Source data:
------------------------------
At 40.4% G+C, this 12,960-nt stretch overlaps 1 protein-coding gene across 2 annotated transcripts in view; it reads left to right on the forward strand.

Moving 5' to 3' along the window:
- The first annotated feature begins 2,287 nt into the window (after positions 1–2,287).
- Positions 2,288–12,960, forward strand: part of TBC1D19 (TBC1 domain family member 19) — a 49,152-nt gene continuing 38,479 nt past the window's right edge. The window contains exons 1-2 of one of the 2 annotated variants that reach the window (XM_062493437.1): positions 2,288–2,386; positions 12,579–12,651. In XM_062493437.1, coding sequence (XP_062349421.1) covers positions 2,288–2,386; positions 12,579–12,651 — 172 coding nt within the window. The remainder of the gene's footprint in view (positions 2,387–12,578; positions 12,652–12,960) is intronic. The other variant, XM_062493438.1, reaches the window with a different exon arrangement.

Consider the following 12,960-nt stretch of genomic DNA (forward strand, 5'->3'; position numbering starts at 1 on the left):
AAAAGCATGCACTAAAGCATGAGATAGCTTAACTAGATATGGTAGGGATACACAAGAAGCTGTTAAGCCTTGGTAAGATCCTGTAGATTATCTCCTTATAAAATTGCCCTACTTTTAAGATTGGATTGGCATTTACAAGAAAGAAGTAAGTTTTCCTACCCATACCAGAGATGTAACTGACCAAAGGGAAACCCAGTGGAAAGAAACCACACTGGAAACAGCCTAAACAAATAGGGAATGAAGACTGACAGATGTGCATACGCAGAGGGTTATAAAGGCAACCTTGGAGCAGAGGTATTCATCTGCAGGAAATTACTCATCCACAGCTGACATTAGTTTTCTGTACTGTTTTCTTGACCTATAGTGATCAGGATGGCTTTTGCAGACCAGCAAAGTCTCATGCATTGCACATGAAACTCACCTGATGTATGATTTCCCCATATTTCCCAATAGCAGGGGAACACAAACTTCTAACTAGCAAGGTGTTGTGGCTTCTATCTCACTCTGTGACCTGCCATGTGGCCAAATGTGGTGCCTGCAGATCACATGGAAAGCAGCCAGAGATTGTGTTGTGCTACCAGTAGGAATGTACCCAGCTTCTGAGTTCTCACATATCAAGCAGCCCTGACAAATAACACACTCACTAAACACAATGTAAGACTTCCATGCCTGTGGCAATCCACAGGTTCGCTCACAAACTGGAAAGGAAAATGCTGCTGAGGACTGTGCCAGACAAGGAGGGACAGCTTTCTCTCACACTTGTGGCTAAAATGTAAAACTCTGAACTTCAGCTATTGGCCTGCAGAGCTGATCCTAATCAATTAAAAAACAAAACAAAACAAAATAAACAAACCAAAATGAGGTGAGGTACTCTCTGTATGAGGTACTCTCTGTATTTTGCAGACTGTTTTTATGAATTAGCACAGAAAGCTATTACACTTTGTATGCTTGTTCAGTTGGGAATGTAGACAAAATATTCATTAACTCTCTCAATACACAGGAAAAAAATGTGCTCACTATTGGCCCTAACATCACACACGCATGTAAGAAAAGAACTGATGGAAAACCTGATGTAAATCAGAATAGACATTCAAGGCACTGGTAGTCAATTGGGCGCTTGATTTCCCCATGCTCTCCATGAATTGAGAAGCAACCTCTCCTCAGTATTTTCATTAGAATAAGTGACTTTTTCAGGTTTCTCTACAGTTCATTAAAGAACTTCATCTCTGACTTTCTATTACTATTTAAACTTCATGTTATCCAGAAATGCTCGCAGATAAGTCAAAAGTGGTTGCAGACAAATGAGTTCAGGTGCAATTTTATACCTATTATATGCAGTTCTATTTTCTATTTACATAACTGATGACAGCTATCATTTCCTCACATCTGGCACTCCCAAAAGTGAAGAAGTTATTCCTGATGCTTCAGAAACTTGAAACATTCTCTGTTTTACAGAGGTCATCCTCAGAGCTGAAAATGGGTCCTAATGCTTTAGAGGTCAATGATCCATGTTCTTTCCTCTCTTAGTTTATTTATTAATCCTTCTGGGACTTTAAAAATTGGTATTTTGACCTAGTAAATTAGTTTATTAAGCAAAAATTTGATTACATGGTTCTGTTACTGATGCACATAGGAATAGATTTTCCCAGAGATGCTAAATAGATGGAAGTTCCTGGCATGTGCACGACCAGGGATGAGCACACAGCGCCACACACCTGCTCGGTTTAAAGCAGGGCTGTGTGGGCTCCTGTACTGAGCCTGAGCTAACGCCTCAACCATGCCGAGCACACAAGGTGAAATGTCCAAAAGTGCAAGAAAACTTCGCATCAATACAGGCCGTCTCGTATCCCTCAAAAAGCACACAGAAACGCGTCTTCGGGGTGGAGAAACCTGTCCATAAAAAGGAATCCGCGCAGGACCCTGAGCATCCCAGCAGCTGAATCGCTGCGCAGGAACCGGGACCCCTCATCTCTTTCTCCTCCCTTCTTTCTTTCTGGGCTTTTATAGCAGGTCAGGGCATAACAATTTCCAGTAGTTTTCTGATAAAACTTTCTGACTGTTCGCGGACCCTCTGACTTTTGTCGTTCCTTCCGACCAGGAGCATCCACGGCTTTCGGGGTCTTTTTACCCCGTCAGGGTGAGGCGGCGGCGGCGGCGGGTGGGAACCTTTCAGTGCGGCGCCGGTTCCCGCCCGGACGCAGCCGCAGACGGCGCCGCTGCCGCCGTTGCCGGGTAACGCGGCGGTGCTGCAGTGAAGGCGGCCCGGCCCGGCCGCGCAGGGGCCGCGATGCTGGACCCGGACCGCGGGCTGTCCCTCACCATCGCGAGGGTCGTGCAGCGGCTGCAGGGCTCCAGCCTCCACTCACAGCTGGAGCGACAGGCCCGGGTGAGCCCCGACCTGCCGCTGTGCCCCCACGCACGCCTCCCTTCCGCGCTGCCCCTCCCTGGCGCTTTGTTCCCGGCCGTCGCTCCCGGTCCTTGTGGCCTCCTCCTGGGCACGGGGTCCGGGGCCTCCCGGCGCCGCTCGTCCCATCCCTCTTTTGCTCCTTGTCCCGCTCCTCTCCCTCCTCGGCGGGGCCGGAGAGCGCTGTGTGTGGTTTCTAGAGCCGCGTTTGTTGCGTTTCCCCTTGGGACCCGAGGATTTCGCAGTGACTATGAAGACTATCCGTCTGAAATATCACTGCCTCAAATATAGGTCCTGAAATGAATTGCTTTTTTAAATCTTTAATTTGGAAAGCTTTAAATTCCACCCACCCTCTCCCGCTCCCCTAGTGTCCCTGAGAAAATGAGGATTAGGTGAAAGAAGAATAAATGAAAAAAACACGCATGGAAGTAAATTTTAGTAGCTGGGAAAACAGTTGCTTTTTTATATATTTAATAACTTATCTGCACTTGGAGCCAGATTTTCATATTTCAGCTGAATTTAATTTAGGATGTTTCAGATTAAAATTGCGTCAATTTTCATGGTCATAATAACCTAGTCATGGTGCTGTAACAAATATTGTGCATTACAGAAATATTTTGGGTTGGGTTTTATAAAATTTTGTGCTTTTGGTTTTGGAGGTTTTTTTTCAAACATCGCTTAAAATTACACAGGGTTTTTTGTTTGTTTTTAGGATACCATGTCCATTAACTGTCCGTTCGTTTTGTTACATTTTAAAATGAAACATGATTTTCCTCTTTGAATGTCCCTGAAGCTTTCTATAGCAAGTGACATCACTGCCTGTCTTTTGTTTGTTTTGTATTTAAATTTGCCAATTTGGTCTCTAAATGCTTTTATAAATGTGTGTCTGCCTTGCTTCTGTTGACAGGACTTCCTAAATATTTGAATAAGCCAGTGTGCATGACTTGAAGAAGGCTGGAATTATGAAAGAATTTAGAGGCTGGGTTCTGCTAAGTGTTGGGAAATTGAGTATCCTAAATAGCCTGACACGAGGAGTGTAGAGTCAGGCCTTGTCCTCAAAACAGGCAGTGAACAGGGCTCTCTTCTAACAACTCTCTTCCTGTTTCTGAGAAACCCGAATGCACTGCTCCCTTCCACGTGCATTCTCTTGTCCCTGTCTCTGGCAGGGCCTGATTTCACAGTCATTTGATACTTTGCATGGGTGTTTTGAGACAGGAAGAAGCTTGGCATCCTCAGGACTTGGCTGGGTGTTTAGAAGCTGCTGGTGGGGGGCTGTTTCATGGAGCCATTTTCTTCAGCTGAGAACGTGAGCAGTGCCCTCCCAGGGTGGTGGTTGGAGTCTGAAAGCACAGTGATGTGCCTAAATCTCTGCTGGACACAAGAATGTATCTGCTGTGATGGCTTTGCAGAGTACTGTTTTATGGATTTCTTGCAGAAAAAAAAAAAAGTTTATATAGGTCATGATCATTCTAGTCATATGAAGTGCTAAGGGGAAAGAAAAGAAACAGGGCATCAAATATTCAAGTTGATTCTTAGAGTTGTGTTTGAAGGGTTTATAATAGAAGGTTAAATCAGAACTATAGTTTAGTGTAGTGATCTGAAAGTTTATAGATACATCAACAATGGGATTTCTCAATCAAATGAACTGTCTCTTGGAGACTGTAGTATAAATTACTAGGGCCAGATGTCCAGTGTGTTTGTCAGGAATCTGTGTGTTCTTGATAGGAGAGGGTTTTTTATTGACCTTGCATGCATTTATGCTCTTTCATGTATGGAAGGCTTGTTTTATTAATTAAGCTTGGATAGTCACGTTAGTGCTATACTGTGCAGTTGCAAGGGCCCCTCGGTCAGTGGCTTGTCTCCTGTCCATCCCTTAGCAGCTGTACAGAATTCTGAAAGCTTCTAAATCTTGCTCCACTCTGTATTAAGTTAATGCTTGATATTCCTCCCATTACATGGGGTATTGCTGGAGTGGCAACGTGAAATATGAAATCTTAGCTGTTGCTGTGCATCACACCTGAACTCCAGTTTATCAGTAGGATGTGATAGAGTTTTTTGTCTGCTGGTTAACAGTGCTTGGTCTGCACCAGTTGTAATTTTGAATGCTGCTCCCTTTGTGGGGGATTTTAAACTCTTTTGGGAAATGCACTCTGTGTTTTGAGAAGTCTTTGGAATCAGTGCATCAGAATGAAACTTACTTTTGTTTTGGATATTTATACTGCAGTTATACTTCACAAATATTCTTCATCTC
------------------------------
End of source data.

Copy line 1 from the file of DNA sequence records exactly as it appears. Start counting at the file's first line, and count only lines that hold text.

At 40.4% G+C, this 12,960-nt stretch overlaps 1 protein-coding gene across 2 annotated transcripts in view; it reads left to right on the forward strand.